This week should get the new year off to a good start, since I'm aiming to deliver a new book to the publishers. This one is called 21 and it's a short story anthology, a collective effort on the part of the members of Murder Squad, the group of northern writers founded by Margaret Murphy back in 2000. Back then, we never dreamed that the group would still be going strong after so many years. And back at the start of last year, we were looking forward to various events to celebrate our 20th anniversary - we even acquired a special logo, as you can see below! Well, we all know what happened about that, but we also planned to produce this book in 2021, and we were delighted when Severn House signed it up.
There are six current members of the Squad: Ann Cleeves, Kate Ellis, Margaret, Cath Staincliffe, Chris Simms, and me. Each of us have contributed three stories - more than half of which are either brand new or haven't previously been published in the UK, while former members John Baker (now retired as a novelist) and Chaz Brenchley (now based in the US) and, by kind permission of his widow Doreen, the late Stuart Pawson have one story each in the book. I've written an editorial intro and Margaret has contributed a foreword. We're happy with the book and we hope our readers will be too.
I tend to avoid making new year resolutions these days. At the moment, mere survival seems a reasonable objective! But I've been writing away over the festive season, and I hope that this blog will occasionally feature extended posts on selected subjects. For instance, I want to talk about Ann's latest novel and Kate's most recent Devonian whodunit, discussing facets of their writing which I find particularly interesting, and musing on the various similarities and differences in our work.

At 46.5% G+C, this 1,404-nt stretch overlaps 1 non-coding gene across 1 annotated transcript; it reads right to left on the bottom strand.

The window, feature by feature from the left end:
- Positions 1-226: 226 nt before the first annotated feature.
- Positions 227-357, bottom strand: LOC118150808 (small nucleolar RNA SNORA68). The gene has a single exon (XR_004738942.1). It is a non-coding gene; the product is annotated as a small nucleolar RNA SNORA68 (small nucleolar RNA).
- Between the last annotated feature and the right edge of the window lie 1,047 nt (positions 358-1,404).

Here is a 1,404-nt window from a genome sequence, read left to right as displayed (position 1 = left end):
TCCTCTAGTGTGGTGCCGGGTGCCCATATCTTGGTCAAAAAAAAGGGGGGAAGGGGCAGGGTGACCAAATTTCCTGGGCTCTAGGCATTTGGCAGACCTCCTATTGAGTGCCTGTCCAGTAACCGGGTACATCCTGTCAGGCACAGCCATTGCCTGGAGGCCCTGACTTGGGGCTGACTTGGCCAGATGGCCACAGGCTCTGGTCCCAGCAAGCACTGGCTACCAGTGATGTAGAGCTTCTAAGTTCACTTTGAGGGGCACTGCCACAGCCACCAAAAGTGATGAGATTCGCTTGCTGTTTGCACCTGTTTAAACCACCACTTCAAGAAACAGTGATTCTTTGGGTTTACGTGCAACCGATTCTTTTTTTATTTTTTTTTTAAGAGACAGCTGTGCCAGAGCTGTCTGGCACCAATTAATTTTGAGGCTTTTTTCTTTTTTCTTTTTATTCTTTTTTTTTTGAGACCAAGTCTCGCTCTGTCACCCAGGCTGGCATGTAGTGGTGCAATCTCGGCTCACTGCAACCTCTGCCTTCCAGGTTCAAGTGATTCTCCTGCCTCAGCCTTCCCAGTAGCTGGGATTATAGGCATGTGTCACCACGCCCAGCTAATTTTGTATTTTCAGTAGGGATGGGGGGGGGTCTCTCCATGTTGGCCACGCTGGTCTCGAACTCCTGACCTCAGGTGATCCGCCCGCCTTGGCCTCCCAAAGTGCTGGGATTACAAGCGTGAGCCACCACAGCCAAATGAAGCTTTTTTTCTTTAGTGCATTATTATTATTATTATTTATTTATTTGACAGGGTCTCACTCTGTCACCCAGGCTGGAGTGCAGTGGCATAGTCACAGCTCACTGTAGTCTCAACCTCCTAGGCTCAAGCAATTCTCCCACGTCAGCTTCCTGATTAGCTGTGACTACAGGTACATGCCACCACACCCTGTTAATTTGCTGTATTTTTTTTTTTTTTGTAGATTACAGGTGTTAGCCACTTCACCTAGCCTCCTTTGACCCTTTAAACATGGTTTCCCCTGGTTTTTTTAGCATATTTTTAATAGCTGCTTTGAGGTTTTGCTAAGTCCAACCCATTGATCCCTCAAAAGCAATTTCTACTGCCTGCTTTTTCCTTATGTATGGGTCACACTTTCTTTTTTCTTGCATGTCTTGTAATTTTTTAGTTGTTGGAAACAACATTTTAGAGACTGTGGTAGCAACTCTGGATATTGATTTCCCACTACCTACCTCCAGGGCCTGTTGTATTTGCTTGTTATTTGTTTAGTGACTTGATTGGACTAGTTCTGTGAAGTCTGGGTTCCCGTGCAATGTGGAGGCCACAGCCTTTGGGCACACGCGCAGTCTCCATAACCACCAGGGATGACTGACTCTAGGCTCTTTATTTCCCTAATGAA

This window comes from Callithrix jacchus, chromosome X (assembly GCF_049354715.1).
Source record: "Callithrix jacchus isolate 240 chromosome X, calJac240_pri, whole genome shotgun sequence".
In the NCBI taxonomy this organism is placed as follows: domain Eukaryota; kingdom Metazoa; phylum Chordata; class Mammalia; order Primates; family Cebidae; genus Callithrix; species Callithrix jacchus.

As for 'live' events, it's too soon to know what this year holds in store. Last night I enjoyed catching up online with friends such as Shelly Dickson Carr, Gigi Pandian, Jeff Marks, and Steve Steinbock, whom I've missed seeing at various conventions in the US. This was in lieu or our usual dinner at Malice Domestic, but when we'll next get together in person remains to be seen. Maybe at Bouchercon in New Orleans, if we're really lucky.
And this week I undertake my third week of online lecturing for Adventures Online, on The Art of the English Murder Mystery. I very much enjoy working with various colleagues on these sessions, not least Simon Dinsdale, a former police superintendent with a wealth of great stories. This is a programme aimed currently at American crime fans, but who knows, it may extend to the UK in due course. Fingers crossed!